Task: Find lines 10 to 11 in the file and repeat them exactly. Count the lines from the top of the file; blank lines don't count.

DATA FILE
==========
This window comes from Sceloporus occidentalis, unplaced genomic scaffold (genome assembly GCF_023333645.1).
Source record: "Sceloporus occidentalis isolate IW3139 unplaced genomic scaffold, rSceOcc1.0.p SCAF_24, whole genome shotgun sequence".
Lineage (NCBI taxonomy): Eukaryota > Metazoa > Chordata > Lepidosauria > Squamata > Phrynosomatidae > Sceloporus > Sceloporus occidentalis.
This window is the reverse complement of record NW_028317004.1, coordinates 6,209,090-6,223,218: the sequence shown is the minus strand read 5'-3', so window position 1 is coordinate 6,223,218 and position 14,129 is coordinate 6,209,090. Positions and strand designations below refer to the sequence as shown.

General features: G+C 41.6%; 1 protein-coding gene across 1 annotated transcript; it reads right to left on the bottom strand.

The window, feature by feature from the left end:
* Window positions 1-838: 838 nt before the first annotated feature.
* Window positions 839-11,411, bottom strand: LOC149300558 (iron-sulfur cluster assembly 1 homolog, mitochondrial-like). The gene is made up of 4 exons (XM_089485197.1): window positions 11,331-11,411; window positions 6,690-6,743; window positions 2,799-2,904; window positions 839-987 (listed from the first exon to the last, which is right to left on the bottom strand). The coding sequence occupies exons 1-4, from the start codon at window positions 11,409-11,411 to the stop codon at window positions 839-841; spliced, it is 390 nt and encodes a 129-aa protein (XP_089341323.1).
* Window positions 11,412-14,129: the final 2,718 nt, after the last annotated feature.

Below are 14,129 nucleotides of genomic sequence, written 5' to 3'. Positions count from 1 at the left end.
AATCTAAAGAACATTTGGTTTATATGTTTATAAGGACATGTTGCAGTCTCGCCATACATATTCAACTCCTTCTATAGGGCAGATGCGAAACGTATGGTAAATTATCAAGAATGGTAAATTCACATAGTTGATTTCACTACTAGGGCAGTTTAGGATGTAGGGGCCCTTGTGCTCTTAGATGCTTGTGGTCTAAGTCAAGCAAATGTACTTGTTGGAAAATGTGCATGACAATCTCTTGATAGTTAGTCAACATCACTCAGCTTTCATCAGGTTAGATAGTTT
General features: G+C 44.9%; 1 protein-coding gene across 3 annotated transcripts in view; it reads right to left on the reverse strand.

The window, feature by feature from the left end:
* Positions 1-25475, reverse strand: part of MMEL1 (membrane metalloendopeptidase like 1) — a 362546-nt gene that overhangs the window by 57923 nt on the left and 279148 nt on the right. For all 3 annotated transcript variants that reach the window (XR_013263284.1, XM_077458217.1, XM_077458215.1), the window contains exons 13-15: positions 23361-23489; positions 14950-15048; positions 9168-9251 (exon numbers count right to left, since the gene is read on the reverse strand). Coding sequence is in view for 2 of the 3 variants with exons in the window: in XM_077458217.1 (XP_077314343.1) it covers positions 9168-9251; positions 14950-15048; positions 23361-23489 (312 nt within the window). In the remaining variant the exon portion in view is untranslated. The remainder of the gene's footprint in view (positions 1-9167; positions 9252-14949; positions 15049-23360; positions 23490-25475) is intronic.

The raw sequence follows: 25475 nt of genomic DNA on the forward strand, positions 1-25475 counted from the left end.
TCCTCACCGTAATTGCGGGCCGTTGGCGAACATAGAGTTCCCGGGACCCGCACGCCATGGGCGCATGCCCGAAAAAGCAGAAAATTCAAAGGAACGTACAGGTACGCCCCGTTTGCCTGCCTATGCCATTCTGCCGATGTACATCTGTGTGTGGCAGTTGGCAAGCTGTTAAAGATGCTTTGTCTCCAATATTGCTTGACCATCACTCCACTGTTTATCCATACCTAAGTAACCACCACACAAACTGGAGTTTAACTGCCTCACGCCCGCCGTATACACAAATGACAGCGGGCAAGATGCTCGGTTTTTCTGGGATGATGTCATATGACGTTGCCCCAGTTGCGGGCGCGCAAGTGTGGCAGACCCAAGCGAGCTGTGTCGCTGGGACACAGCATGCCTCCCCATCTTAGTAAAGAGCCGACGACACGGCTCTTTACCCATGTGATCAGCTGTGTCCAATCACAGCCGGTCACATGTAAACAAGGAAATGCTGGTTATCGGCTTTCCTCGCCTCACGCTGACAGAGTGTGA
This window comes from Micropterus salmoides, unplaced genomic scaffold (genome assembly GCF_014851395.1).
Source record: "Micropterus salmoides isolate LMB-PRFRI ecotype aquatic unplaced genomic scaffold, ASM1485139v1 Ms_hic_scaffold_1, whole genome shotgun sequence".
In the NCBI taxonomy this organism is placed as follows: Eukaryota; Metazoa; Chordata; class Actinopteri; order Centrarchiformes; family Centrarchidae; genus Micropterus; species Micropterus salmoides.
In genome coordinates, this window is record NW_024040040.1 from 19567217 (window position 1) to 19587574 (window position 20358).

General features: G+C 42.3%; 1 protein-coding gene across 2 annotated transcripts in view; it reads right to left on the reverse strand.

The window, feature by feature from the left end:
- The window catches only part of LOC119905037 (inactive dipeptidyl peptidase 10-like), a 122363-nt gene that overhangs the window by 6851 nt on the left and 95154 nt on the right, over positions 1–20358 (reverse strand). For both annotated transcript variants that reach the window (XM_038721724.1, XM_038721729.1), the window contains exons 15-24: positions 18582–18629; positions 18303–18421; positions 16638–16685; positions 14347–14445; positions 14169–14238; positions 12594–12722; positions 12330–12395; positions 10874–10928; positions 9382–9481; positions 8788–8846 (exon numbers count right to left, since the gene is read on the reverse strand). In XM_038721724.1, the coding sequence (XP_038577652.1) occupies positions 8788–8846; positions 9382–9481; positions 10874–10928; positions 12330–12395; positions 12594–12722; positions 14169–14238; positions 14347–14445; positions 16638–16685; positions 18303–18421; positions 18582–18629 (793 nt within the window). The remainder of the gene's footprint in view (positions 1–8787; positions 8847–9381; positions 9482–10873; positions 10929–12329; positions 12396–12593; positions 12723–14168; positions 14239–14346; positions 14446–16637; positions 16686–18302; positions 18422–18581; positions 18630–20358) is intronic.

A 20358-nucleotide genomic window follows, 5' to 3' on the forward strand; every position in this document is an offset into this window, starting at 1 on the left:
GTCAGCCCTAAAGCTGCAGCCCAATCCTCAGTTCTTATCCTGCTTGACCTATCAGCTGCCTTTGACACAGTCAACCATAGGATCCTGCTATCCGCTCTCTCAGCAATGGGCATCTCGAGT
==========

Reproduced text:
Below are 14,129 nucleotides of genomic sequence, written 5' to 3'. Positions count from 1 at the left end.
AATCTAAAGAACATTTGGTTTATATGTTTATAAGGACATGTTGCAGTCTCGCCATACATATTCAACTCCTTCTATAGGGCAGATGCGAAACGTATGGTAAATTATCAAGAATGGTAAATTCACATAGTTGATTTCACTACTAGGGCAGTTTAGGATGTAGGGGCCCTTGTGCTCTTAGATGCTTGTGGTCTAAGTCAAGCAAATGTACTTGTTGGAAAATGTGCATGACAATCTCTTGATAGTTAGTCAACATCACTCAGCTTTCATCAGGTTAGATAGTTT